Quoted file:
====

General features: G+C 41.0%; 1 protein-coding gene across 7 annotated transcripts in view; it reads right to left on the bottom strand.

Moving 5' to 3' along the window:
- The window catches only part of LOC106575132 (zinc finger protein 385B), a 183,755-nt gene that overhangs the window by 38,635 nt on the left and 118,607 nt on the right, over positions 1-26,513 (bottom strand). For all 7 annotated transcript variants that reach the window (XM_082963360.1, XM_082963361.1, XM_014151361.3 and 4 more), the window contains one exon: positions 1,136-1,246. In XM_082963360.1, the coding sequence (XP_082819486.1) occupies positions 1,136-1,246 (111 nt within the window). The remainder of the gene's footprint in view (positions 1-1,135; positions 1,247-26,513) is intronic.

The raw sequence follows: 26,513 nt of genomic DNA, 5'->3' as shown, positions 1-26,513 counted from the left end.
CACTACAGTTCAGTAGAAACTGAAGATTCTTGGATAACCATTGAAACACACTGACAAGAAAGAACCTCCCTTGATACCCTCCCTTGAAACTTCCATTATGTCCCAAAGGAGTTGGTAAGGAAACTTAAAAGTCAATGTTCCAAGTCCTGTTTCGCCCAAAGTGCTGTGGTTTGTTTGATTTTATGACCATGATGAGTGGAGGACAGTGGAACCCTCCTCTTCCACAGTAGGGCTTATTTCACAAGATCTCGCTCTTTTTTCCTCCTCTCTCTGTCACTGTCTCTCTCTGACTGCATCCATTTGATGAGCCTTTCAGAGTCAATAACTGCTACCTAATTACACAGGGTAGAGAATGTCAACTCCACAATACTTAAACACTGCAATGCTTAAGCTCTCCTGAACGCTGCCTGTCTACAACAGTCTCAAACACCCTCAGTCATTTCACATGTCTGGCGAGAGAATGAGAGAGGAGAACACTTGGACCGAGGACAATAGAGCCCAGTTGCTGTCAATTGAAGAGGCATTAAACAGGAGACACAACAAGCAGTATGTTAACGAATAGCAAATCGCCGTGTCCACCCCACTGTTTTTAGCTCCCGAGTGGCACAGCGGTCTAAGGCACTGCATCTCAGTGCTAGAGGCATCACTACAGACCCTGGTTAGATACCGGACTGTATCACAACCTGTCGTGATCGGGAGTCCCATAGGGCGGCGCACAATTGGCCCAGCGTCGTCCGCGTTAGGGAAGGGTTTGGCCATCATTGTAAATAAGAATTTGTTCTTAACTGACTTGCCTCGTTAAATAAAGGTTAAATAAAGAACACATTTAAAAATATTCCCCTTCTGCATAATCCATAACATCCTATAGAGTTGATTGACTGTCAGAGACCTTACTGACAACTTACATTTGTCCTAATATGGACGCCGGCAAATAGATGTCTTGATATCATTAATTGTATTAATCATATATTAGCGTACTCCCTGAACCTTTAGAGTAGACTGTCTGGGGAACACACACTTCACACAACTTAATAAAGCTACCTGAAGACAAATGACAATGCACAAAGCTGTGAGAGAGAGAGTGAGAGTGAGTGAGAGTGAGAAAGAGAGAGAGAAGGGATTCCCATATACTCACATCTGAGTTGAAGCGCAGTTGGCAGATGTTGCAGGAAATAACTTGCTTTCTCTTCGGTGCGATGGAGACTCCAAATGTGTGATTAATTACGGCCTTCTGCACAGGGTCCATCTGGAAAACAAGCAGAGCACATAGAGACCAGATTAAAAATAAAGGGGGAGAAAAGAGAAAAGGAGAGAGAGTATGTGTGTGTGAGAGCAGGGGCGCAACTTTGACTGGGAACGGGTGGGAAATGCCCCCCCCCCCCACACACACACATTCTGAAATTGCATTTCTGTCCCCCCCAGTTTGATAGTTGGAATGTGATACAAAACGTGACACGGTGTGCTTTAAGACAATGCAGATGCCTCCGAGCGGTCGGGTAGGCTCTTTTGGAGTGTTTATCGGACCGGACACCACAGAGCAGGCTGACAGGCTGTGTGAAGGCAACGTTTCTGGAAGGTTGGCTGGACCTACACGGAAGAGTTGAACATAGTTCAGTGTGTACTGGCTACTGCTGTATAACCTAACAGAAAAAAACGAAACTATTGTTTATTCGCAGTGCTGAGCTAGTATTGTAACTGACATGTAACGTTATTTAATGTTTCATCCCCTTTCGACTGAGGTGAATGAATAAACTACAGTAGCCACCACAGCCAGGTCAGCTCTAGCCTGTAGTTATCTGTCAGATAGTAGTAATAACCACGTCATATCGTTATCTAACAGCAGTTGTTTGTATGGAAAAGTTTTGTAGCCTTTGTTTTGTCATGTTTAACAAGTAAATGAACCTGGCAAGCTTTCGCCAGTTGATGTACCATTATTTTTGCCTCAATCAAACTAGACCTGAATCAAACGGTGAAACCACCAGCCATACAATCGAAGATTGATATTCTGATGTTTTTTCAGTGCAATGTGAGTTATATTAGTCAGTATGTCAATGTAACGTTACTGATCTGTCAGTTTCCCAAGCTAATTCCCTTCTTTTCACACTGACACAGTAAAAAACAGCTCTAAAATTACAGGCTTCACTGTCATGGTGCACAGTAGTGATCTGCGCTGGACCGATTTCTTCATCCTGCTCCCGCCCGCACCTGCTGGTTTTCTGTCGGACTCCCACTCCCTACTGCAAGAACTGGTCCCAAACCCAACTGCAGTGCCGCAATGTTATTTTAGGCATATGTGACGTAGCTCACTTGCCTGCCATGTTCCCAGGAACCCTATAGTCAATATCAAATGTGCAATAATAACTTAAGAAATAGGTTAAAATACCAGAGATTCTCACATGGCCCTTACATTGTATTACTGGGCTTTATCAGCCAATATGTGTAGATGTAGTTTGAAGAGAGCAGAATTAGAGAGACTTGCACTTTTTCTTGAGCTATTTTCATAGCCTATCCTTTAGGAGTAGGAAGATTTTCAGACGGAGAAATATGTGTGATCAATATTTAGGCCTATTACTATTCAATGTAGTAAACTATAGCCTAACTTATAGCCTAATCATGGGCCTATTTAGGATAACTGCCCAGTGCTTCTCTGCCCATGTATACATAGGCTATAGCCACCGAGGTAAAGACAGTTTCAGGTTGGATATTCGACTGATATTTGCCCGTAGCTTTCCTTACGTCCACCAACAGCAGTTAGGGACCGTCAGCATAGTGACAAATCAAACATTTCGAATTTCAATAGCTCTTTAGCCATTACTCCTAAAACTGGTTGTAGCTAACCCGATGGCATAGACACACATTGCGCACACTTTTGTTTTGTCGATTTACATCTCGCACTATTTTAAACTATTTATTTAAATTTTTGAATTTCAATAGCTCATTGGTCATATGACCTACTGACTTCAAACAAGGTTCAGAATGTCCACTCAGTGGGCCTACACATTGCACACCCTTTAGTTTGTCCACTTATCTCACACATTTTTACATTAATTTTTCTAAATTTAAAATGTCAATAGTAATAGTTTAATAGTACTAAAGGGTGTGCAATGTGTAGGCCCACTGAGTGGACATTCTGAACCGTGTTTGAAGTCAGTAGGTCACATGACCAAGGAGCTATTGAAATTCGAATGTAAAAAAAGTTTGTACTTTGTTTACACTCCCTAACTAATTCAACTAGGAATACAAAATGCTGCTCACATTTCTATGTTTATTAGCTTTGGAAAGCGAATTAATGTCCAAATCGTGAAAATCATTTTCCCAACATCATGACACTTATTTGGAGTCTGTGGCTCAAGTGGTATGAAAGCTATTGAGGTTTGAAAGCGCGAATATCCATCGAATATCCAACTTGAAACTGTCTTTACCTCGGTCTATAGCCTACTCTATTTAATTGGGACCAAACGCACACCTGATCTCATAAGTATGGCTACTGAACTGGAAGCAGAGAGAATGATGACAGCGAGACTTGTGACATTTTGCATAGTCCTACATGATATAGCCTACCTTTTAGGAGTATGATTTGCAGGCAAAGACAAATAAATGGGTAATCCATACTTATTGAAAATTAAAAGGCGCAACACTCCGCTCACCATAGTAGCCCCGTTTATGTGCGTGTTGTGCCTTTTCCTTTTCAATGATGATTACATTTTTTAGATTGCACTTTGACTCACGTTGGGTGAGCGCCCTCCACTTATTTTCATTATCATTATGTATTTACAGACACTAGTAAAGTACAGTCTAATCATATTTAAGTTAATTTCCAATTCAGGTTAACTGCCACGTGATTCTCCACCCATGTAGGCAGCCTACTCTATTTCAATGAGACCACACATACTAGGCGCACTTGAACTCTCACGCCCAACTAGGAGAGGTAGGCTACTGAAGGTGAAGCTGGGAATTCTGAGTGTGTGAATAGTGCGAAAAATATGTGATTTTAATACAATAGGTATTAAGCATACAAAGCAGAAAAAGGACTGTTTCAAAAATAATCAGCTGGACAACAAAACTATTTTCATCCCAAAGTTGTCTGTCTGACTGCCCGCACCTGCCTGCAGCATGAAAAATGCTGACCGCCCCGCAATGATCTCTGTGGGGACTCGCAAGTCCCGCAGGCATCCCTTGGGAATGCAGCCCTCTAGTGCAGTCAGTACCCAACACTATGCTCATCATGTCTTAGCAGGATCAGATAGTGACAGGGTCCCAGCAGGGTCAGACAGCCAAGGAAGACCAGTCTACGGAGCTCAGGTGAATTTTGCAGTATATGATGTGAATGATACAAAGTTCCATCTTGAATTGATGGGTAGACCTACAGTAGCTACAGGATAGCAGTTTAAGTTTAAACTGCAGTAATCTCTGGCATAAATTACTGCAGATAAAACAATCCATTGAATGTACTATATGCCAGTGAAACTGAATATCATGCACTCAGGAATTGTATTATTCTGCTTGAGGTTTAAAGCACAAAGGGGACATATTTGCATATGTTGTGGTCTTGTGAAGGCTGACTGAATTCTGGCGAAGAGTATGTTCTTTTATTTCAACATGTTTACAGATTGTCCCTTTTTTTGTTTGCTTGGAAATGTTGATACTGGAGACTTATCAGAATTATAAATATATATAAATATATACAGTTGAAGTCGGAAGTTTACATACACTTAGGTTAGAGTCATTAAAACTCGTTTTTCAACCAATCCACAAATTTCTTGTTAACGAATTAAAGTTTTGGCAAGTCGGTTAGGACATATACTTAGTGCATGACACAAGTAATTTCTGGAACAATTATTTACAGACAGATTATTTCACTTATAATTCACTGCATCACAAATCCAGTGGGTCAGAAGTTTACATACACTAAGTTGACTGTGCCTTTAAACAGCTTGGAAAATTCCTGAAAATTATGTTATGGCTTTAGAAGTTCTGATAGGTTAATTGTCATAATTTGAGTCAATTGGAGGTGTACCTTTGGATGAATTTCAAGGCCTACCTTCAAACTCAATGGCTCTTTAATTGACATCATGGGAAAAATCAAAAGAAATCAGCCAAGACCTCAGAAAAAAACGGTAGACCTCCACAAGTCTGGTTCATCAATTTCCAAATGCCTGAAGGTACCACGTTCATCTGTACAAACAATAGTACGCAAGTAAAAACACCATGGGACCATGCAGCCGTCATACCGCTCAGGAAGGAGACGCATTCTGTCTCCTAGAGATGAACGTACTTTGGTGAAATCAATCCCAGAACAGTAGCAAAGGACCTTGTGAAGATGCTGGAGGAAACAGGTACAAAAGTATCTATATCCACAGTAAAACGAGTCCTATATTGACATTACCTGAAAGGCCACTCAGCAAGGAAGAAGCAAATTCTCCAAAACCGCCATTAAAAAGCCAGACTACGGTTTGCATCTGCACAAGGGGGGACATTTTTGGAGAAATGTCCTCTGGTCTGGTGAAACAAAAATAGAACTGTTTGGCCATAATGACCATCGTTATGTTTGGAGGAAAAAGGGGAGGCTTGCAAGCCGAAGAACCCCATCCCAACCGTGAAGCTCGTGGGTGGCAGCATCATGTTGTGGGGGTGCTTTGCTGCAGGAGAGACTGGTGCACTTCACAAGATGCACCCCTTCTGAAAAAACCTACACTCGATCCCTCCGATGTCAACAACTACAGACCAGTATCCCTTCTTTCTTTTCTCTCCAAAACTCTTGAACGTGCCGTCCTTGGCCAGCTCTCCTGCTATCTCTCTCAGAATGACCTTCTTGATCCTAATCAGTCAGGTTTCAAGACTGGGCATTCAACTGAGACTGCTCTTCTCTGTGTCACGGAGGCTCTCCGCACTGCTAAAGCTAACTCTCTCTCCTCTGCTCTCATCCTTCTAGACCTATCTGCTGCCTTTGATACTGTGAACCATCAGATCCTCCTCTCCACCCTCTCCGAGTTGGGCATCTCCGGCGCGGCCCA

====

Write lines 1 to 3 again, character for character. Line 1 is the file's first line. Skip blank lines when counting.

General features: G+C 41.0%; 1 protein-coding gene across 7 annotated transcripts in view; it reads right to left on the bottom strand.

Moving 5' to 3' along the window:
- The window catches only part of LOC106575132 (zinc finger protein 385B), a 183,755-nt gene that overhangs the window by 38,635 nt on the left and 118,607 nt on the right, over positions 1-26,513 (bottom strand). For all 7 annotated transcript variants that reach the window (XM_082963360.1, XM_082963361.1, XM_014151361.3 and 4 more), the window contains one exon: positions 1,136-1,246. In XM_082963360.1, the coding sequence (XP_082819486.1) occupies positions 1,136-1,246 (111 nt within the window). The remainder of the gene's footprint in view (positions 1-1,135; positions 1,247-26,513) is intronic.